US Vice President Pence left dozens of records requests unfilled


May 27, 2017

INDIANAPOLIS — Vice President Mike Pence left two-dozen records requests unfilled — most of them for his emails — when he left office as Indiana governor.

May 27, 2017

INDIANAPOLIS — Vice President Mike Pence left two-dozen records requests unfilled — most of them for his emails — when he left office as Indiana governor.

Vice President-elect Mike Pence speaks to members of the media while meeting with House Speaker Paul Ryan of Wis., on Capitol Hill in Washington, Wednesday, Nov. 30, 2016. – Andrew Harnik/AP

In all, there are more than 50 pending requests with the governor's office. Nearly half of those date to Pence's time in office. Some are more than 10 months old.

The requests represent an unprecedented backlog, fueled in large part by increased interest in Pence after he became President Trump's running mate last year.

But there is also another reason for the holdup: Pence still hasn't provided all of his emails from private accounts that he used to conduct state business.

Moreover, those Pence has provided to the state were in paper form, making them difficult to search in response to public records requests.

"We don’t have all the responsive records," said Stephanie Wilson, a spokeswoman for Gov. Eric Holcomb, who succeeded Pence in January. "We’ve requested all state-related records digitally and they’ve indicated they would do that."

Marc Lotter, a spokesman for Pence, released a brief statement Friday: "Documents relating to Governor Pence's official service to Indiana are being preserved by the state in full compliance with the law."

Holcomb's office released the outstanding record requests Friday morning in response to inquiries from The Indianapolis Star and other media outlets.

The requests seek emails on a variety of topics, including Indiana's controversial Religious Freedom Restoration Act, the HIV outbreak in Scott County and lead contamination in East Chicago.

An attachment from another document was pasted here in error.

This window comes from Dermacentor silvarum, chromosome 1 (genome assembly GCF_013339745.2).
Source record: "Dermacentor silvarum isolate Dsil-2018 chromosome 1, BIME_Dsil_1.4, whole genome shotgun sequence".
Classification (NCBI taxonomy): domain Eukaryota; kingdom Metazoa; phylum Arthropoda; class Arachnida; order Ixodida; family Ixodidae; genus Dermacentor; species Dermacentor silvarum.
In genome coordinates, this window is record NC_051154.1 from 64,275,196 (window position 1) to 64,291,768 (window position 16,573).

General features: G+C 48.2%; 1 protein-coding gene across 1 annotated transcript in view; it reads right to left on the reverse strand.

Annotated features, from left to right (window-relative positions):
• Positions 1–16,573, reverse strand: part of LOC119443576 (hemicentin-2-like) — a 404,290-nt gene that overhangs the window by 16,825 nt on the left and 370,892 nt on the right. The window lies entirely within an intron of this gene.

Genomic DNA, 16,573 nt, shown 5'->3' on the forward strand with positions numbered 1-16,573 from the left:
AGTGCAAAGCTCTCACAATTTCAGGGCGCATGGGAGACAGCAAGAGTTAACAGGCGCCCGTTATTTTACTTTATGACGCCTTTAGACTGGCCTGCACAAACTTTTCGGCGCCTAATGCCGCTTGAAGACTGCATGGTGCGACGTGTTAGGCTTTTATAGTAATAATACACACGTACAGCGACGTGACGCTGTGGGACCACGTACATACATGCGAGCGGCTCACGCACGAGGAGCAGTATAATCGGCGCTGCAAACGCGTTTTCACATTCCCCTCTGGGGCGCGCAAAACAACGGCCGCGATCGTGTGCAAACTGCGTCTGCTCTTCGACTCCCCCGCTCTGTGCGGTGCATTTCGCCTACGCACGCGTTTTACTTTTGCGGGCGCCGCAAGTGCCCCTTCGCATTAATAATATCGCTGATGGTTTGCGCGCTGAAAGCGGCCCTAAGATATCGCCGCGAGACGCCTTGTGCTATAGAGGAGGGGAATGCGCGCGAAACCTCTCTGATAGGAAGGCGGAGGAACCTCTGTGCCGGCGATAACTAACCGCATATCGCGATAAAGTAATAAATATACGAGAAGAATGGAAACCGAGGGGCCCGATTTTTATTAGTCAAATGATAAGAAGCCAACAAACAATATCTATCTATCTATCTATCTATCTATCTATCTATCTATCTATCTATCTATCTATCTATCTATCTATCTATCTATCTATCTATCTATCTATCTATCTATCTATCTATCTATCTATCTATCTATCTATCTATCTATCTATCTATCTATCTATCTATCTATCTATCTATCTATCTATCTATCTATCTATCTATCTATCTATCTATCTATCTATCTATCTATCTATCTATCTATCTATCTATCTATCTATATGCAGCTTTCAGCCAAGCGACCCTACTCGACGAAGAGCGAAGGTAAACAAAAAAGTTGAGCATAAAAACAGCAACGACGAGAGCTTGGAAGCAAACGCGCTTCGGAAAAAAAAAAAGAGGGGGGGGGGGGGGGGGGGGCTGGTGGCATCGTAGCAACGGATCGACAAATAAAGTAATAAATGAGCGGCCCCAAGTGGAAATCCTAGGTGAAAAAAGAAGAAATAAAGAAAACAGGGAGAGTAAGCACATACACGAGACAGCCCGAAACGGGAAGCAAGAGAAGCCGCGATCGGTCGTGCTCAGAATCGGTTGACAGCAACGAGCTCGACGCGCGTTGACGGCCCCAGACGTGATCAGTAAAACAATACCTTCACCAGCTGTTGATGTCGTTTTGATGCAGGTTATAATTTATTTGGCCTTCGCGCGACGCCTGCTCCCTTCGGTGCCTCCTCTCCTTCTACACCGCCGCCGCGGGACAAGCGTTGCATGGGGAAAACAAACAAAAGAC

Pence's emails became a subject of controversy when the Star disclosed in March that he had used a personal AOL account to conduct state business, sometimes discussing sensitive security issues. The issue drew comparisons with Democrat Hillary Clinton's use of a private email account and server while secretary of State.

Pence's office dismissed any comparison as "absurd."

Cyber-security experts said Pence's use of a personal account raised concerns about whether sensitive information was adequately protected from hackers, given that personal accounts like Pence's are typically less secure than government email accounts.

In fact, Pence's personal account was actually hacked last summer.

The personal account also garnered criticism from advocates for open government because personal emails aren't immediately captured on state servers that are searched in response to public records requests.

Attorneys for Pence turned over 13 boxes of emails to the state on the same day the Star’s story broke.

His spokesman, Marc Lotter, said at the time additional emails from Pence's AOL account would also be provided to the state pending a legal review by Pence's attorneys, but so far none have been.

The review is being handled by Barnes and Thornburg, an Indianapolis law firm led by one of Trump's top campaign fundraisers, Bob Grand.

Grand did not immediately return a message from the Star on Friday.

Indiana law requires public agencies to fulfill or reject record requests within a "reasonable time," but that phrase is not defined.

Indiana Public Access Counselor Luke Britt said Friday a number of factors, including the size of the request and the staffing level of the agency, determine what constitutes a reasonable time.

Gerry Lanosga, an Indiana University professor and past president of Indiana Coalition for Open Government, said the delays in releasing Pence's emails are troubling.

"That’s a big-time lag and that’s not a reasonable time for records request to be fulfilled," he said. “I think it’s pretty clear that there is some foot-dragging going on here."

Courtesy: USA Today